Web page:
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3 Common Eye Diseases Helped by Exercise

Posted by Eye Specialists of Louisiana on Mon, May 21, 2018 @ 11:05 AM

Portrait of happy men and women on fitness balls exercising with resistance bands in gym classThe health benefits of exercise are no secret.  You already know that being physically active is important for maintaining a healthy weight, building strength and endurance, and keeping important aspects of your health, such as the heart, protected.  However, what you may not realize is that exercise is good for your eyes too.  No, we aren’t about to give you a list of eye exercises to perform.  Instead, allow us to elaborate on some common eye diseases and how regular physical exercise now may help reduce your risk for developing them later on.

Exercise Decreases Risk for Cataracts

Cataracts are among the most common eye conditions affecting people as they age.  In fact, it is estimated that half of all Americans will have developed them by the age of 75.  However, multiple studies have shown that cataracts may have a direct link to physical activity.  Those who regularly enjoy a run, or even a brisk walk, seemingly have a decreased risk of cataract development later in life.  Furthermore, the studies have linked lack of physical activity to an increased risk for the condition.

Exercise Reduces Risk for Wet Age-Related Macular Degeneration

There are two forms of age-related macular degeneration (AMD): wet and dry.  While the dry form accounts for the majority of cases, wet AMD is responsible for about 90 percent of all instances of severe vision loss from the disease.  It occurs when abnormal blood vessels begin to develop and grow underneath the retina, ultimately leaking fluid and blood into the eye.  While early detection and treatment can help slow the progression of AMD, there is no way to restore vision once it is lost.  Fortunately, research has shown that there are steps that can be taken now to help prevent the development of this vision-stealing disease.  In particular, study participants who exercised three times or more each week are less likely to suffer from wet AMD.

Exercise Reduces Eye Pressure Associated with Glaucoma

The culprit behind glaucoma is increased intraocular pressure (IOP) that develops when fluid within the eye is unable to drain properly.  Again, this is a disease for which early detection and treatment is critical and in which vision lost cannot be restored.  However, studies have once again noted a connection between this condition and exercise.  Findings reveal that those who regularly participate in low-impact exercise of moderate intensity also experience a decrease in eye pressure.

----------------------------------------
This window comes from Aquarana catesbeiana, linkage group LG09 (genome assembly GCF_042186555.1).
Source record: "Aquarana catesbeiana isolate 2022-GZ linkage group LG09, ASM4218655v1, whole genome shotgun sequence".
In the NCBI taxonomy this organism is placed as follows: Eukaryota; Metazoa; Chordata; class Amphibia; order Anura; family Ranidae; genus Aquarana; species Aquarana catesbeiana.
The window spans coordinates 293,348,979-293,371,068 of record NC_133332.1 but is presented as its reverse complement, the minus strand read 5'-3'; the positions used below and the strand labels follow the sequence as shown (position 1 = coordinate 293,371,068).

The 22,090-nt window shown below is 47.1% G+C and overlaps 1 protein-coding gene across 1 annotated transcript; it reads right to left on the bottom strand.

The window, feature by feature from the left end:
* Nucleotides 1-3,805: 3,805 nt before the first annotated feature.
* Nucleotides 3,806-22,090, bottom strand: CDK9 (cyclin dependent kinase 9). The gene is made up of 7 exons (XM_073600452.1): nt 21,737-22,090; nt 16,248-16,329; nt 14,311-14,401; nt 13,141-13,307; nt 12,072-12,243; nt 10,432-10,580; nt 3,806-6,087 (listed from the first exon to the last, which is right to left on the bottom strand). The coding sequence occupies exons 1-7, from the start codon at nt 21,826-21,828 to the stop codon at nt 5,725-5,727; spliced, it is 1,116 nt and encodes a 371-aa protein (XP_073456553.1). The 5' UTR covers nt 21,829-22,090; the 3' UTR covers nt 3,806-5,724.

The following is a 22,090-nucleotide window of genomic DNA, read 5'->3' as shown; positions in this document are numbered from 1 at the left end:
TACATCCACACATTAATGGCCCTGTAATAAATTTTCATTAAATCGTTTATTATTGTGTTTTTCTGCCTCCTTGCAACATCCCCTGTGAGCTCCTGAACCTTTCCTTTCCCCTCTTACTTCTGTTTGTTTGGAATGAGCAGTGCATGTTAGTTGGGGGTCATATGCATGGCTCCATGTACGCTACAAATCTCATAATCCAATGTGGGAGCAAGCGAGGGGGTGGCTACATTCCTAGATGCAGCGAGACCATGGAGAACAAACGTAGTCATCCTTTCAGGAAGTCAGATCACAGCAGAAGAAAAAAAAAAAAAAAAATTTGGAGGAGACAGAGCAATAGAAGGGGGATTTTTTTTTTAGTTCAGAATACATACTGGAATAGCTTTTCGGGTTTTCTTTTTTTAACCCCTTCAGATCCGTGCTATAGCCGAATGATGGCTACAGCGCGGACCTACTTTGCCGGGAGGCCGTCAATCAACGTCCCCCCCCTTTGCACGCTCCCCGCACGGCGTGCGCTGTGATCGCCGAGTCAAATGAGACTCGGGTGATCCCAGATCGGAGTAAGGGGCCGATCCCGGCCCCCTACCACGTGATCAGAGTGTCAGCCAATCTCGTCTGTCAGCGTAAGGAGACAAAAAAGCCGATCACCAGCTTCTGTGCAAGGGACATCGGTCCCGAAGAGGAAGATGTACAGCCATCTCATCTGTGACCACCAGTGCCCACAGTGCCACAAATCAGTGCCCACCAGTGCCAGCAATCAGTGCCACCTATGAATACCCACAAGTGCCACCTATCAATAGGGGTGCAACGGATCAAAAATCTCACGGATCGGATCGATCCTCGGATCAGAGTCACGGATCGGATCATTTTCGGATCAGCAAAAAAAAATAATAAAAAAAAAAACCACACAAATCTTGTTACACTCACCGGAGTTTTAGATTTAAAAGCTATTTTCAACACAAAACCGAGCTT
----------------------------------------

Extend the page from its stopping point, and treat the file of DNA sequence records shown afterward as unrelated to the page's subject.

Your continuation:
Now that you know that benefits of exercise for your long-term eye health, it’s time to get moving.  Institute an exercise regimen such as regular running or brisk walking, and keep up with regular ophthalmology exams to identify and circumvent any potential eye problems.  The steps you take today, both literally and figuratively, will benefit your vision and eye health tomorrow.  Contact Eye Specialists of Louisiana to request an appointment.

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Tags: Healthy Eye Tips, Vision Disorders

6 Questions to Ask Your LASIK Surgeon [INFOGRAPHIC]

Posted by Thomas Stuckey on Mon, Apr 30, 2018 @ 12:16 PM

Think you’re ready to ditch the glasses and contacts for good with LASIK?  Before you make your final decision, you’ll need to gain a better understanding of the procedure, what’s required of you as a patient, and any specifics regarding how your LASIK surgeon handles their procedures.  Asking the six questions listed in the infographic below is a great start and will give you a solid foundation of understanding.  From there, you can make your final decision with complete confidence.  So, read on, and get ready to see clearly!

lasik infographic-151327-edited

Top 10 Things to Know About LASIK


4 Ways to Protect Your Eyes from Blue Light

Posted by Eye Specialists of Louisiana on Thu, Apr 26, 2018 @ 12:07 PM

Computer screen blue lightThe device you are reading this blog on is illuminated by a very specific type of light known as blue light.  This short wavelength of light may not seem like much to you, but as we rely increasingly on devices that use it, researchers are spending greater amounts of time investigating the potential side effects.  Unfortunately, many of them are not good.  For instance, blue light can disrupt your body’s natural circadian rhythm, or internal clock, at night, leading to sleep disruptions.  It may also be linked to the development of eye diseases such as age-related macular degeneration in the long run.  Of course, we understand that it may be impossible to fully escape electronic devices such as your computer or phone, but there are precautions you can take.  Here are four ways that you can help reduce your blue light exposure:

Blue Light Blocking Glasses

Blue light blocking eye glasses are becoming increasingly available to help reduce the negative effects of this light form.  With lenses designed to filter out blue light, these glasses may just help protect your eyes from future problems and help prevent sleep disruption.  While the jury is still out on how effective these glasses are, they may just be worth looking into for those who spend several hours per day in front of a screen.

Blue Light Screen Protectors

You likely already have a screen protector on your phone, so why not use one that can also reduce your blue light exposure?  Products like Ocushield serve double duty by accomplishing both.  You may even find it preferable to your phone’s own settings (like Apple’s Night Shift), because it doesn’t interfere with the color quality of your screen.

Dim Red Light Bulbs as a Blue Light Alternative

Electronics aren’t the only source of blue light we encounter day-to-day.  Those energy efficient, LED light bulbs are a source too.  This means that even if you aren’t looking at a screen prior to bed, your bedroom lights may still be causing a sleep problem.  Consider using dim, red light bulbs at night to give the room a soft glow that won’t bother your eyes or your sleep.

Blue Light Reducing Apps and Software

Your phone may use a similar setting already.  If not, there are apps and software available that allow your device to mimic the natural shift of sunlight.  Again, this is an option that may help you sleep better at night by minimizing disruption of circadian rhythms.  However, long-term use may also help protect your eye health by reducing your overall blue light exposure.

There are more threats to eye health than many realize.  Fortunately, the dangers of blue light have been well-publicized, prompting many to take action now and protect their eye health into the future.  Use the products above to help control your own blue light exposure, and always maintain regular eye exams to keep your vision strong and healthy.  Contact Eye Specialists of Louisiana to request an appointment.

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Tags: Healthy Eye Tips, Bad Habits for Eye Health

Most Common Types of Eye Infections: Causes and Symptoms

Posted by Eye Specialists of Louisiana on Wed, Mar 28, 2018 @ 07:56 PM